The Rise and Fall of the Russian Oligarchs
Directed by Alexander Gentelev (2006)
The Rise and Fall of the Russian Oligarchs focuses on the scandalous period after the collapse of the Soviet Union, in which 100 opportunist oligarchs destroyed the economy of a relatively wealthy country (with the help of the CIA, USAID, the IMF and the World Bank) by seizing $20 billion of assets for roughly a billion dollars. The admitted goal of these Russian oligarchs (and their CIA supporters) was to privatize as many industries as possible behind the scenes before the Communist majority in the Russian parliament could consolidate power and stop them. The documentary’s overarching theme concerns Putin’s rise to power in 1999, which is credited for saving the Russian economy via his shrewd confrontation and defeat of these oligarchs.
This Russian-made documentary focuses on three specific oligarchs: Mikhail Chernoy, who now lives in exile in Israel; Theodore Gusinski, who now lives in exile in Spain, and Boris Beresovksy, who now lives in exile in London. It’s divided into two parts.
Part 1 describes how these men used privatization schemes introduce by the last Soviet president Mikhail Gorbachev (under Perestroika – 1985-1991) to acquire a variety of Russian assets for pennies on the dollar. With the collapse of the Soviet Union in 1991, many state-owned factories were threatened with closure, the Russian government initially privatized them through an ill-conceived voucher scheme. Ownership in the factories was broken up into millions of shares in the form of vouchers distributed to all Russian citizens. Because they had no other source of income, many were forced to sell their vouchers cheaply for food. Others were tricked into “investing” them in phoney investment schemes as their owners sold on their hoard of vouchers and pocketed the proceeds.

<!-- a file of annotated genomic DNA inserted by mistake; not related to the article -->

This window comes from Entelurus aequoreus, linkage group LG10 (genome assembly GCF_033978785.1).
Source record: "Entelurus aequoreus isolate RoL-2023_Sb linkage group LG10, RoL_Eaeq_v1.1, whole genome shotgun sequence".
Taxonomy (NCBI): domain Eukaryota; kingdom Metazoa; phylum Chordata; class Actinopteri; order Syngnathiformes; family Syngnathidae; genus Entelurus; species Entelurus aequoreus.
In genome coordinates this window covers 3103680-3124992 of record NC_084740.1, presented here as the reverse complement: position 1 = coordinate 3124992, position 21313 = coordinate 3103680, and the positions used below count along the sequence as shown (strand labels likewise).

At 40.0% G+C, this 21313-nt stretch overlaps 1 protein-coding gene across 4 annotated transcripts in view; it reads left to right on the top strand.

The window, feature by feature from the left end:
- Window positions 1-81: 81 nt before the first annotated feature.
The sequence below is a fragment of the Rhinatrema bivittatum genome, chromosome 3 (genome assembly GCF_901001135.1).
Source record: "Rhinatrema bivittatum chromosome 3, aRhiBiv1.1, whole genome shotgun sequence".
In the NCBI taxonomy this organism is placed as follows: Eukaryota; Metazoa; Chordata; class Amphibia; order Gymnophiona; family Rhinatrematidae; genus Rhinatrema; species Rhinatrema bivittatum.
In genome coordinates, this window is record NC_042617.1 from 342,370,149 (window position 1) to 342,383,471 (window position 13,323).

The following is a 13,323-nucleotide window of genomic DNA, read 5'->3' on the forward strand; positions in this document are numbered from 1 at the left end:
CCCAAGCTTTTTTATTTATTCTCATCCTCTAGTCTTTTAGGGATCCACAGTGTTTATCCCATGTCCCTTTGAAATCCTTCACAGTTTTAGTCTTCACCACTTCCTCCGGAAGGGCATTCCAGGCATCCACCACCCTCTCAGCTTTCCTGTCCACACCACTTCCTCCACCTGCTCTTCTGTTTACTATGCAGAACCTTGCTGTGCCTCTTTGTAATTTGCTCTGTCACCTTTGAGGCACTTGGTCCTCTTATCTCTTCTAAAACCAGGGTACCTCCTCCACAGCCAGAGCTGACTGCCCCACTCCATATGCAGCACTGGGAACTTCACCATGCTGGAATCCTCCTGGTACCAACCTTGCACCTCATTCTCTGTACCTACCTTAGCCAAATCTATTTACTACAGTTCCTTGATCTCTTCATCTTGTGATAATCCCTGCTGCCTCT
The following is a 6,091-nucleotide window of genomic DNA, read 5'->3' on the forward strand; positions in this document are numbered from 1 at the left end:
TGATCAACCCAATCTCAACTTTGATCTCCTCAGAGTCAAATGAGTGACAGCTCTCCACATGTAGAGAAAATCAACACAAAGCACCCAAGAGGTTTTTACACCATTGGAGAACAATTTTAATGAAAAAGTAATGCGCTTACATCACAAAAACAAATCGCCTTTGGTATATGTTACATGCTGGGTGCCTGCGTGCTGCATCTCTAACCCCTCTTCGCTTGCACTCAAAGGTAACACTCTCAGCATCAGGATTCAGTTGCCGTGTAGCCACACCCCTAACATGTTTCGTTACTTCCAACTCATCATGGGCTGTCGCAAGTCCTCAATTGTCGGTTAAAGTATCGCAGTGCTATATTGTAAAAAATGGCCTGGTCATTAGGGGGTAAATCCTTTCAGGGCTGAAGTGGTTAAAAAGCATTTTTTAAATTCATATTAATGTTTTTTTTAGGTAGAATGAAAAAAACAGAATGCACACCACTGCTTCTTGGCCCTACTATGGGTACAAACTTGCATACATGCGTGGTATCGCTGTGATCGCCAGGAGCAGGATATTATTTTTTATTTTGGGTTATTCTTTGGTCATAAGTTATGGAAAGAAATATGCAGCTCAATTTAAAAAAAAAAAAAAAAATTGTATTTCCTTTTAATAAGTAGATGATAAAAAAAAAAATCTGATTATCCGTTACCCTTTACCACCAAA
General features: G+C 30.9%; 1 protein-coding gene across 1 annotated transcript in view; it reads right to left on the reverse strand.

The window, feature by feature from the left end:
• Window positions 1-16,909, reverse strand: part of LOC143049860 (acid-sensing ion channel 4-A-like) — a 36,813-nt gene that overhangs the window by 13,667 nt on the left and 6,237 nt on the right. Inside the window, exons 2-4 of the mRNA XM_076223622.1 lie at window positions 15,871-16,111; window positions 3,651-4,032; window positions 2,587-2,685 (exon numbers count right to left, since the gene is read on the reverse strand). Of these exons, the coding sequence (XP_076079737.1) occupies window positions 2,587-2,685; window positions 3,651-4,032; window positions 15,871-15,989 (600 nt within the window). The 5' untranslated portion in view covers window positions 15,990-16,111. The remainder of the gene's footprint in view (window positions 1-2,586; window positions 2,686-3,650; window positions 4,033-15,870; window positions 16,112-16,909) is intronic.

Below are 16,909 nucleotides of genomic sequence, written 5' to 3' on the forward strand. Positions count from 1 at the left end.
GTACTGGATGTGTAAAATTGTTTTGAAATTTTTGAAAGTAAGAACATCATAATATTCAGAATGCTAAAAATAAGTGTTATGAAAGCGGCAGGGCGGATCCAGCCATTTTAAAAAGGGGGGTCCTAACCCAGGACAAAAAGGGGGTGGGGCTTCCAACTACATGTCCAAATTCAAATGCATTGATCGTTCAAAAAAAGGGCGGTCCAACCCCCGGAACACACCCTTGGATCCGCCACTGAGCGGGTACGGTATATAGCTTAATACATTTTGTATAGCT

Chernoy wound up with hundreds of thousands of these vouchers, which he used to buy up Russia’s aluminum industry.
Using western financing, Gusinski would form Russia’s first commercial TV network in 1993. In 1994 Berezovsky (again with the help of western financing) would buy Russian state TV for a few million dollars. Joining with other oligarchs, they skillfully used their media monopoly to promote their privatization agenda.
Part 1 also covers the 1991 attempted coup against Gorbachev (a desperate attempt by the Communists to reverse rapid privatization); Yeltsin’s successful (CIA-backed) coup in 1993, in which he used the military to attack the Russian parliament, effectively dissolving parliament and the constitutional court; and the vast human misery caused by the “shock therapy” Wall Street imposed Russia as they looted their economy. This, in turn, would lead to escalating mass protests demanding a return of the Communists to power.
Part 2 focuses on the oligarch (and CIA) financed and controlled election of Boris Yeltsin in 1996 – as well as the direct role the oligarchs assumed in government following Yeltsin’s victory against his more popular Communist opponent.
The Russian economy reached breaking point in 1998. By then, the Russian government had lost so main state-owned industries (75%) that it could no longer pay its debts and Russian banks froze depositors assets.
This, along with Yeltsin’s failing health, would lead to a political crisis, resulting in Vladimir Putin’s appointment as acting president initially supported by the oligarchs – in 1999. Following Putin’s election in 2000, he quickly turned on oligarch supporters, who expected to control his government as they had Yeltsin’s.
Then, as now, he excelled at media manipulation, capitalizing on popular fear of Chechen terrorism to heighten his popularity. He also shrewdly confronted individual oligarchs for tax evasion and other financial crimes during televised cabinet meetings.
This was followed up by security raids and harassment, arrest – and in some cases imprisonment – to encourage numerous oligarchs to relinquish their ill-gotten shares to state control.
In this way, Putin essentially ended Wall Street’s wholesale exploitation of the Russian economy and the Russian people – and Wall Street and the US military-intelligence complex have never forgiven him for it.
The documentary’s main weakness is its failure to explore the major role Wall Street and US intelligence played in the destruction of the Russian economy between 1991-2000. Good background on this at the following links: